It 1960, the United States government spent approximately $2800 to help educate each student(in Year 2000 dollars). By 2000, that figure was nearly $7000. At the same time, the percentage of total funding that came from the federal government hovered around 10 percent. That continues to leave 90 percent of a huge budget to local and state sources. And, for the most part, that funding comes from property taxes. So schools have begun searching for alternative funding sources. Some systems have had success with local fundraisers, but critics point out that such activities will usually be more successful in districts that are already wealthy. Commercial contracts have become a common way of adding to coffers and getting up-to-date technology and equipment.

The Debate

Below are some of the arguments on both sides of the debate, statistics about school funding and school food programs, and a brief look at some recent developments in school/commercial partnerships. We invite you to join the debate on our message boards.


  • Exclusive contracts, signing bonuses, and incentive programs can bring up to six- and seven-figure sums to school districts.
  • Local and national businesses become invested in the educational system.
  • Schools receive free educational media. (Channel One reaches eight million teenagers and provides free satellite dishes and use of equipment in exchange for a promise to show their programming on 90 percent of school days in 80 percent of classrooms. Similarly, DirecTV hopes to bring educational programming to 50,000 schools and provide equipment to 2000 low-income schools in 2002.)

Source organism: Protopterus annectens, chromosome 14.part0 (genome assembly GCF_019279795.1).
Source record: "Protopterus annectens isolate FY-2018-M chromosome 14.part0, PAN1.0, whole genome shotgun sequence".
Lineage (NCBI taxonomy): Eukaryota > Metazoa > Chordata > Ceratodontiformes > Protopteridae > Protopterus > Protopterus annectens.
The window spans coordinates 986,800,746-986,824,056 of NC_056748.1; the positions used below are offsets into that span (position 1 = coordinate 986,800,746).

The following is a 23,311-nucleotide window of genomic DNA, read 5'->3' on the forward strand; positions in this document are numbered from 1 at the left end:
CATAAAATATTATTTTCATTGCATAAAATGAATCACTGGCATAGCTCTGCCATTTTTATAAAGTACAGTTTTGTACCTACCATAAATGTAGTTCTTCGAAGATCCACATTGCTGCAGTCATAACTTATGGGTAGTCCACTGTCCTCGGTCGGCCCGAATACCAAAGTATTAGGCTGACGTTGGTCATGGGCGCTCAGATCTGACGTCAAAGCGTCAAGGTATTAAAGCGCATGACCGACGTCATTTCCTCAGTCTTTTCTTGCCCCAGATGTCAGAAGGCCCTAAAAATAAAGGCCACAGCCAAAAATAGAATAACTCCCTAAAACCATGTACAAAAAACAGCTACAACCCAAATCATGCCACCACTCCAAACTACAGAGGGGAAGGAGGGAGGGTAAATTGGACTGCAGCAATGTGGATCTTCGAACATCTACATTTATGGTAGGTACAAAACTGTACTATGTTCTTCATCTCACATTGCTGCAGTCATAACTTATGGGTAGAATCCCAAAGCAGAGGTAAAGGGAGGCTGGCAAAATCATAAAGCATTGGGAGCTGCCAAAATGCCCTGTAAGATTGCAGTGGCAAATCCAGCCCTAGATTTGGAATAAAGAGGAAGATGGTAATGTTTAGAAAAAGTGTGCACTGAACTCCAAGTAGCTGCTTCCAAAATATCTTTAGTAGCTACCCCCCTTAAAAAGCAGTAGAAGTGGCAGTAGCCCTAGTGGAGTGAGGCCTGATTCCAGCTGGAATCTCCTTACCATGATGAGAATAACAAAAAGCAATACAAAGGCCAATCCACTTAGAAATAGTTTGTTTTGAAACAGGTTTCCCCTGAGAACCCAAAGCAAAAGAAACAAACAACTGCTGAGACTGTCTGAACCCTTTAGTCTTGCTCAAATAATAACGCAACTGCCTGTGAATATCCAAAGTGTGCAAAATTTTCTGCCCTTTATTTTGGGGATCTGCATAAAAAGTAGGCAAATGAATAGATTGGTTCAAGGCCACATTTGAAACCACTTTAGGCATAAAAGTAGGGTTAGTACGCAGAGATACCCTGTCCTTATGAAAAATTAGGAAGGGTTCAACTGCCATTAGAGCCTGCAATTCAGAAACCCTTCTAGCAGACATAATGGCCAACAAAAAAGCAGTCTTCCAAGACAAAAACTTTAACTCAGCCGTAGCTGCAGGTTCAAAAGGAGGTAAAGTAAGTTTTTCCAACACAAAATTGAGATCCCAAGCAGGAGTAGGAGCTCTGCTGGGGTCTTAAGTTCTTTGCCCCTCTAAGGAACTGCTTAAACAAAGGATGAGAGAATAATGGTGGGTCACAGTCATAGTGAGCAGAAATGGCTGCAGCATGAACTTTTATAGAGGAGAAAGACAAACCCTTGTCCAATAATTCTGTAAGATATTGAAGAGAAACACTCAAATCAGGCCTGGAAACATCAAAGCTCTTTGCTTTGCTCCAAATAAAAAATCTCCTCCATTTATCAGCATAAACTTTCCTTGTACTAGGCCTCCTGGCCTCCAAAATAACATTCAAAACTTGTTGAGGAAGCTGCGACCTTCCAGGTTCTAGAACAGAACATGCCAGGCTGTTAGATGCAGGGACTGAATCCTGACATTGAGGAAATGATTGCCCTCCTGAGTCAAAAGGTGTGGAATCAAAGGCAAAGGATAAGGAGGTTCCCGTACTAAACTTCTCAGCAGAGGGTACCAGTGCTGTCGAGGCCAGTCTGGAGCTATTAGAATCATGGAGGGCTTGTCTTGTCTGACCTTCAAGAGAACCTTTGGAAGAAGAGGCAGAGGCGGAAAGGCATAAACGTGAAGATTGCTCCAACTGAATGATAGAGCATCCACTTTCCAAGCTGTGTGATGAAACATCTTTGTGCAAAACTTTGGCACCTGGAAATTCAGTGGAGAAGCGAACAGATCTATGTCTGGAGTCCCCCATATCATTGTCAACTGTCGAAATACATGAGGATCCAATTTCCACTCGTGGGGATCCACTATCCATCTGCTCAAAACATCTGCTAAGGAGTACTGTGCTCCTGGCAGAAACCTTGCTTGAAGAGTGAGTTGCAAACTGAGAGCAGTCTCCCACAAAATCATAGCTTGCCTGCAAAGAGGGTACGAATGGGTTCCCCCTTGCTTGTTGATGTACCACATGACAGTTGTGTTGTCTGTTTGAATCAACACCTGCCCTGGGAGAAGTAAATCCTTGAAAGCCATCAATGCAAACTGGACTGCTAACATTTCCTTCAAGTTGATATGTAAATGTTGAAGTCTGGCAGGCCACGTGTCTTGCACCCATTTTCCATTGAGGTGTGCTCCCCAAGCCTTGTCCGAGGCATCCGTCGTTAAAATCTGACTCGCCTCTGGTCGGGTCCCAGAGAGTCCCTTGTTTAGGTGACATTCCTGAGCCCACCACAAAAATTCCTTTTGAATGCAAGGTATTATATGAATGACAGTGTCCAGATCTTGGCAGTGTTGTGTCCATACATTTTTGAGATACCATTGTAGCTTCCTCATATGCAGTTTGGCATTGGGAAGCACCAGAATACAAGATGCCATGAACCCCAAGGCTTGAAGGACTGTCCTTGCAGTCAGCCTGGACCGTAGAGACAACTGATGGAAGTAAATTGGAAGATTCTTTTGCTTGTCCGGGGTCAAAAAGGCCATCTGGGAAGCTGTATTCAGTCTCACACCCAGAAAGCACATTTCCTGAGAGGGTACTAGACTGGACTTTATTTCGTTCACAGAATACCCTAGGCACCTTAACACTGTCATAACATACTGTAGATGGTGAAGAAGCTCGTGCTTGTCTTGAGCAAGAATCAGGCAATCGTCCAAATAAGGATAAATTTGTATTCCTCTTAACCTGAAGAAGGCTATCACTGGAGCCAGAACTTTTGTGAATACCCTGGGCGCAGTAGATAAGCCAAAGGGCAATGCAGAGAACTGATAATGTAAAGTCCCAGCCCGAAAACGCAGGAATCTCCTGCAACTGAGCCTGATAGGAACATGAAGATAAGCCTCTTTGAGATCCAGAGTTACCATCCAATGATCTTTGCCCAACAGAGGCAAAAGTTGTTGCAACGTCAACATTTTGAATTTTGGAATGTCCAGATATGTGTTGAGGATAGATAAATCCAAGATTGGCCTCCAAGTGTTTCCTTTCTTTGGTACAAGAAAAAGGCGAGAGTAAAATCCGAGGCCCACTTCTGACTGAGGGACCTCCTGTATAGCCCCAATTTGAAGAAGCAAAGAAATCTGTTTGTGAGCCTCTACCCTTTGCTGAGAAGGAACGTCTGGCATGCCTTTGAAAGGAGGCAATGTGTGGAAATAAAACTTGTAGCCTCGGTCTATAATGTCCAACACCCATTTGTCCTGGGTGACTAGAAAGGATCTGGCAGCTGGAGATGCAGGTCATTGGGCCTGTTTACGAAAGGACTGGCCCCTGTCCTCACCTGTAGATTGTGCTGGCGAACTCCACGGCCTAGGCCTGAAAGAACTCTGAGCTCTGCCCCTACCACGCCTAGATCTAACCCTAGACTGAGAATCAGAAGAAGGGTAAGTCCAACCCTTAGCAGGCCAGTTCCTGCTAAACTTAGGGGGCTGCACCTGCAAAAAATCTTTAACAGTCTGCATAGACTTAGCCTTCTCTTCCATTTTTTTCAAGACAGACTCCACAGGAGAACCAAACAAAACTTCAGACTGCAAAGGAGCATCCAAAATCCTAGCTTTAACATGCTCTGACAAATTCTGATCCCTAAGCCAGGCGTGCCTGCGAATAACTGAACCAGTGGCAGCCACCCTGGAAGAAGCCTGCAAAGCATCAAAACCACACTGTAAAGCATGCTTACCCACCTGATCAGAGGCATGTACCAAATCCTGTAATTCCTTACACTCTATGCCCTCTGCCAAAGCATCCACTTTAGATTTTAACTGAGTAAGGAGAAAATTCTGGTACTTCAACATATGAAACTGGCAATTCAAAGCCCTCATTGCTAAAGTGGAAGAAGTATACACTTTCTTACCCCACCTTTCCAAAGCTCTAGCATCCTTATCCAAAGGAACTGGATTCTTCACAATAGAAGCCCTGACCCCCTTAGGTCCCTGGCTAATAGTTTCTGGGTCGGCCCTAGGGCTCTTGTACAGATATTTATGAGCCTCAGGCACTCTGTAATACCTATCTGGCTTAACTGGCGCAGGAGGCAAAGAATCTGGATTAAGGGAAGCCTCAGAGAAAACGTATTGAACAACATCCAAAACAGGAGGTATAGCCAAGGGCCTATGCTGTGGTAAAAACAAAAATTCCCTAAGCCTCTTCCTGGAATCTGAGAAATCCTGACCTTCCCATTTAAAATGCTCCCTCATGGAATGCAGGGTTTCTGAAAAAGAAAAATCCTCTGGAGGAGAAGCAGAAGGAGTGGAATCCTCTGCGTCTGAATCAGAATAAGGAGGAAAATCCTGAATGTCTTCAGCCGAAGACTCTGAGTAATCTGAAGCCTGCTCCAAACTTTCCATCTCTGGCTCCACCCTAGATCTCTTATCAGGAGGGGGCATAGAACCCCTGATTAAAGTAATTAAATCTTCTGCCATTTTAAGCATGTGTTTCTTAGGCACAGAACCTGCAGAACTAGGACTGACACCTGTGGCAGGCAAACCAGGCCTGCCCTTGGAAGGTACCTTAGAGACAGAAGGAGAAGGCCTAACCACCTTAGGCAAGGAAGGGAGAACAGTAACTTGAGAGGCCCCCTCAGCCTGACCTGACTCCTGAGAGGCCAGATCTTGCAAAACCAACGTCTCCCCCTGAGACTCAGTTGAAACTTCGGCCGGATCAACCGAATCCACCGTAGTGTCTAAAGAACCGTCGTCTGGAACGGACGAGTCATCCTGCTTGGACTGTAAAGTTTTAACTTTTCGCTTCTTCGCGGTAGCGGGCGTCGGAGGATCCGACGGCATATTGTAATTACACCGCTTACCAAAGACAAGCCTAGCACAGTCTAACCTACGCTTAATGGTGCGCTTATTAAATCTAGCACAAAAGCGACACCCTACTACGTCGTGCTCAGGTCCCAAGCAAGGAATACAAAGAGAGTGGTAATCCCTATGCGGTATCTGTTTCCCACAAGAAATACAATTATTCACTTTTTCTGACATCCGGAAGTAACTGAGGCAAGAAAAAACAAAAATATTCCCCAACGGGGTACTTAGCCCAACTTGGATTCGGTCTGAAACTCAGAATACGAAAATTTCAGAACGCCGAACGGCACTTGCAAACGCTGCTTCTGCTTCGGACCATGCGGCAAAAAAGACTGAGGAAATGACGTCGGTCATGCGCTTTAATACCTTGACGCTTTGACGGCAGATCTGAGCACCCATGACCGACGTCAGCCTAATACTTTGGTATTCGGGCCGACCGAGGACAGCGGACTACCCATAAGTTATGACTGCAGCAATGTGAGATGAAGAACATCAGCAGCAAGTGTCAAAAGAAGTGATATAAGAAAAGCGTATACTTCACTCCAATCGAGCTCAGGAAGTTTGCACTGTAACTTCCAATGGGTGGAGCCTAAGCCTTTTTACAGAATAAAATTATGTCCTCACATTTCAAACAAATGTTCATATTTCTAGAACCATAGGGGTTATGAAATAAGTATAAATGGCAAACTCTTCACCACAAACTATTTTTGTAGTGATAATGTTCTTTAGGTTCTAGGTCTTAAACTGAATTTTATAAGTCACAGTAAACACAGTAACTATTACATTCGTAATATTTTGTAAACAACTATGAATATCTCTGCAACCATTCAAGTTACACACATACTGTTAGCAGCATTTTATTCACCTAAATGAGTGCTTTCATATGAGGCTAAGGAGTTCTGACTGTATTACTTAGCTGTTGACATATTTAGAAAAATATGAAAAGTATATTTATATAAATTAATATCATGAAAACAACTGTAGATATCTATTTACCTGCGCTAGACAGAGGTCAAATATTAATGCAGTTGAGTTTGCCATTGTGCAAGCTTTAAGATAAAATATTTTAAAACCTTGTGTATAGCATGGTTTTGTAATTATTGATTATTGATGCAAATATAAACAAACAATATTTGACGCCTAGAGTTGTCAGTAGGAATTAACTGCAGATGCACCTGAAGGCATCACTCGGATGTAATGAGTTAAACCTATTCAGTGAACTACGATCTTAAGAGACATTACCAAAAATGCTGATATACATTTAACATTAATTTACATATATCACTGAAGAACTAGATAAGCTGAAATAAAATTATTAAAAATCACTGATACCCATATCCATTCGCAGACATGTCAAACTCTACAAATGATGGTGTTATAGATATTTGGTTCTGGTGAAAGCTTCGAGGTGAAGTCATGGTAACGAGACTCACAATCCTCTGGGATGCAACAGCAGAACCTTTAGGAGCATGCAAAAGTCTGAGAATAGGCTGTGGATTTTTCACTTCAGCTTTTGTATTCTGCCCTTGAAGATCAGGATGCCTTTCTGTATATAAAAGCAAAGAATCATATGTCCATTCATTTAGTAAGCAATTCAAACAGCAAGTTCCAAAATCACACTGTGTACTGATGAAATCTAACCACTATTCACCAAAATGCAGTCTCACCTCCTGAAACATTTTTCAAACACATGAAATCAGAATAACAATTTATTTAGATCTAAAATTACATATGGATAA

• Advertising is already ubiquitous, so schoolchildren are seeing nothing new.
  • Incentive programs and corporate-sponsored contests provide a great way to reward educational achievement.


  • Schools are taxpayer-funded and shouldn't promote a particular company or product.
  • Students are required by law to attend school; thus, they provide a captive audience for advertisers, and critics question the ethics and advisability of advertising to young people.
  • There are health issues related to snack and soft drink sales in a population that is increasingly overweight and unfit.
  • Schools are put in the position of advocating products to fulfill contract agreements.
  • Incentive programs that reward educational achievement with prizes are really attempting to encourage brand loyalty.

The Scene Today